Why Your Best Talent is Leaving and Four Ways to Win Them Back
Most leaders of companies today recognize the importance of having engaged people at work. Yet research from the Metrus Institute, Gallup and others say that between 50 and 80 percent are not fully engaged. For many organizations, a majority of employees are only partially engaged, which a lot of research has shown reduces performance and customer satisfaction while increasing turnover. Worse yet, your best talent – those with lots of options – is most likely to leave.
An interesting phenomenon occurs in most organizations. On day one, most employees are fully engaged as these fresh hires are excited to begin a new experience. And yet, according to Metrus Institute, engagement levels drop considerably during the first few years, and often far more than you would expect after a honeymoon period. Clearly something is going on, and most organizations need these four key actions to minimize this degradation of engagement and reboot it to formerly high levels.
1. Change Work-Life Balance to Work-Life Integration.
A major contributor to reduced engagement levels is the stress often caused by work-home conflict. Today, work and home are not separated by an impermeable boundary. A large majority of workers today respond to texts or email at night or on the weekend, or work feverishly to finish a report or presentation. And yet many are frightened to address personal issues that come up during their work day. This pressure detracts from their engagement because it feels one-sided. One thing that must be recognized in our interconnected lives is that good or bad issues traverse all spheres of our lives – work, family, friends, hobbies and health.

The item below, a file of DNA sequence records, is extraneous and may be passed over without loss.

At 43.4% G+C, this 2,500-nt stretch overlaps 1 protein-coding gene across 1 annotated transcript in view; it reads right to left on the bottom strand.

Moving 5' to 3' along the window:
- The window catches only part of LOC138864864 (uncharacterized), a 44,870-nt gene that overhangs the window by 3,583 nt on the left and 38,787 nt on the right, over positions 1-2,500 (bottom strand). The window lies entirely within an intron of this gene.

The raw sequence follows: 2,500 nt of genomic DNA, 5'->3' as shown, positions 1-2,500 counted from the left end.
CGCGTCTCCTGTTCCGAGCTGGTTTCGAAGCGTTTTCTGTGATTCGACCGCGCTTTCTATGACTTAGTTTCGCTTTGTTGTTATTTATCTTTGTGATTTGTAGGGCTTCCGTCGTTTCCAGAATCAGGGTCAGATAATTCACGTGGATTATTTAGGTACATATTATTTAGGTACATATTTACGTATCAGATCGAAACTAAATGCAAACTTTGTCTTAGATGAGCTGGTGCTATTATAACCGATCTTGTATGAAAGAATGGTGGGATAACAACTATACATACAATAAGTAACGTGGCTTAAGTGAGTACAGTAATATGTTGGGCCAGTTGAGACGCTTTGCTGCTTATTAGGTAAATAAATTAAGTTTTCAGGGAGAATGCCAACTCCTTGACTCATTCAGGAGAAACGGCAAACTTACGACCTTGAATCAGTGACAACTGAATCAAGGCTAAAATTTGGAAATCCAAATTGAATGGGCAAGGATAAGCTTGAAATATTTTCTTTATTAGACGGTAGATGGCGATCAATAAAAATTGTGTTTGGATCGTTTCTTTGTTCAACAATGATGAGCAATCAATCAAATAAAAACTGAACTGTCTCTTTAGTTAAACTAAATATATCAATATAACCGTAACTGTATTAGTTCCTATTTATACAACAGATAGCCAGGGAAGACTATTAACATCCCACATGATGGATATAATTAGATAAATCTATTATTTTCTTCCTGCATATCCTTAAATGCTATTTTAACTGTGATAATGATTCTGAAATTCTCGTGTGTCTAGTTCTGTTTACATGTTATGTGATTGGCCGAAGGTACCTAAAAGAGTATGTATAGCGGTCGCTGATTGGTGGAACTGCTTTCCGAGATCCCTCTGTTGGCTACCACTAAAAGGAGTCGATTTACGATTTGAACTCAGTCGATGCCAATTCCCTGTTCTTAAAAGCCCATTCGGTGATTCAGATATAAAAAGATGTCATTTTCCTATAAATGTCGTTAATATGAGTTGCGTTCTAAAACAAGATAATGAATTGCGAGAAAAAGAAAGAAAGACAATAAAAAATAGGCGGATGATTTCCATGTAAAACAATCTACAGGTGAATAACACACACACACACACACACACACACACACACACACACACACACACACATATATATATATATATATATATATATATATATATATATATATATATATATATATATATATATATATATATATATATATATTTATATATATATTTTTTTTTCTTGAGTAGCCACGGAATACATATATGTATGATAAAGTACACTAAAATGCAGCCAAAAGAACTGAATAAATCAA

One H.R. professional in a financial services company said, “I got so caught up in my job that I constantly felt guilty about neglecting my family,” and another reported, “I was constantly torn between being successful at work and being successful with my kids.” This constant tension leads to debilitating stress and burnout, which can be avoided by updating policies and educating leaders on how to help employees integrate different sectors of their lives. For example, smart firms are focusing on results and not time and reviewing workloads frequently to ensure that people – especially the high performers – are not becoming overloaded to the point of burnout.
2. Help Employees Build Resilience.
Developing resilience to setbacks or grit to push through barriers is increasingly important in a multitasking and rapidly changing world. As we cope with a relentless increase in demands to remain competitive, it is more important than ever to develop these compensatory strengths. Roughly 95 percent of people interviewed in a recent Metrus Institute study had major setbacks at some point during their lives and many intermediate ones yearly, but very few had the coping mechanisms to quickly recover and get re-tracked in their lives. Over time many had discovered techniques to accelerate the process of recovery. For example, those who had mentors and a deeper network of good friendships – not simply Facebook friends – were able to weather storms better.